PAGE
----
No person can cultivate poppies in India without a license from the government, and no person can sell his product to any other than government agents, who ship it to the official factories at Patna and Ghazipur, down the River Ganges a little below Benares. Any violation of the regulations concerning the cultivation of the poppy, the manufacture, transport, possession, import or export, sale or use of opium, is punished by heavy penalties, both fine and imprisonment. The government regulates the extent of cultivation according to the state of the market and the stock of opium on hand. It pays an average of $1 a pound for the raw opium, and wherever necessary the opium commissioners are authorized to advance small sums to cultivators to enable them to pay the expense of the crop. These advances are deducted from the amount due when the opium is delivered. The yield, taking the country together, will average about twelve and a half pounds, or about twelve dollars per acre, not including the by-products.

The raw opium arrives at the factory in big earthen jars in the form of a paste, each jar containing about 87-1/2 pounds. It is carefully tested for quality and purity and attempts at adulteration are severely punished. The grower is paid cash by the government agents. The jars, having been emptied into large vats, are carefully scraped and then smashed so as to prevent scavengers from obtaining opium from them, and there is a mountain of potsherds on the river bank beside the factory.

Each vat contains about 20,000 pounds of opium, lying six or eight inches deep, and about the consistency of ordinary paste. Hundreds of coolies are employed to mix it by trampling it with their bare feet. The work is severe upon the muscles of the legs and the tramplers have to be relieved every half hour. Three gangs are generally kept at work, resting one hour and working half an hour. Ropes are stretched for them to take hold of. After the stuff is thoroughly mixed it is made up into cakes by men and women, who wrap it in what is known as opium "trash," pack it in boxes and seal them hermetically for export. Each cake weighs about ten pounds, is about the size of a croquet ball, and is worth from ten to fifteen dollars, according to its purity under assay.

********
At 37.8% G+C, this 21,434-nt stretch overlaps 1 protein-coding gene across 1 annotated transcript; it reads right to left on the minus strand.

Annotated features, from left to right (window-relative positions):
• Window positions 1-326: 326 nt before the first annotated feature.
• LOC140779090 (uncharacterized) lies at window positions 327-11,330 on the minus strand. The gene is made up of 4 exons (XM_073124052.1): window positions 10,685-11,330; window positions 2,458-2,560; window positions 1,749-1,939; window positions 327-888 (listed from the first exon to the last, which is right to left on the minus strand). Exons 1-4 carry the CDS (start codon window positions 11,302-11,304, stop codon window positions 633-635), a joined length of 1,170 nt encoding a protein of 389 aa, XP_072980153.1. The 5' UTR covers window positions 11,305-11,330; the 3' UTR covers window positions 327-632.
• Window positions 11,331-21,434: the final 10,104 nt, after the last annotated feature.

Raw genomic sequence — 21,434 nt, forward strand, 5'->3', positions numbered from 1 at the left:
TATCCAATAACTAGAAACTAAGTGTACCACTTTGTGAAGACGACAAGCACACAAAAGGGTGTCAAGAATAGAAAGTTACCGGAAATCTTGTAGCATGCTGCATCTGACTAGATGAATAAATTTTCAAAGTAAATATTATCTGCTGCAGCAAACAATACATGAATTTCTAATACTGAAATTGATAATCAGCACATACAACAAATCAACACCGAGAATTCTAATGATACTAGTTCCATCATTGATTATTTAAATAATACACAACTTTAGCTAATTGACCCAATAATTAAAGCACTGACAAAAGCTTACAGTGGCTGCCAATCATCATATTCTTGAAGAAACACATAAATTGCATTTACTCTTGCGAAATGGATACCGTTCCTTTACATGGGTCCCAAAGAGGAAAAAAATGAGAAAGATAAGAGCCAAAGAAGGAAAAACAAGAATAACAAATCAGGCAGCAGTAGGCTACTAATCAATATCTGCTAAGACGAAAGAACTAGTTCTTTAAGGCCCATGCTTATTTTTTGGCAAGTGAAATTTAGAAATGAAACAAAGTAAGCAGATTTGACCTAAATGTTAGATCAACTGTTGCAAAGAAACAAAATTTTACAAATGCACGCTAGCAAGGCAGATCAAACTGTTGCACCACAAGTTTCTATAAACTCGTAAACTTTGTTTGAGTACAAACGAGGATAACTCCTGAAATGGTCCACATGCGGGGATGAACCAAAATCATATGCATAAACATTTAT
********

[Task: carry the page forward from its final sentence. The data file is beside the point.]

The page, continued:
The largest part of the product is shipped to China, but a certain number of chests are retained for sale to licensed dealers in different provinces by the excise department. In 1904 there were 8,730 licensed shops, generally distributed throughout the entire empire. But it is claimed by Lord Curzon that the average number of consumers is only about two in every thousand of the population.

The revenue from licenses is very large. No dealer is permitted to sell more than three tolas (about one and one-eighth ounces) to any person, and no opium can be consumed upon the premises of the dealer. Private smoking clubs and public opium dens were forbidden in 1891, but the strict enforcement of the law has been considered inexpedient for many reasons, chief of which is that less opium is consumed when it is smoked in these places than when it is used privately in the form of pills, which are more common in India than elsewhere. Frequent investigation has demonstrated that opium consumers are more apt to use it to excess when it is taken in private than when it is taken in company, and there are innumerable regulations for the government of smoking-rooms and clubs and for the restriction and discouragement of the habit. The amount consumed in India is about 871,820 pounds annually. The amount exported will average 9,800,000 pounds.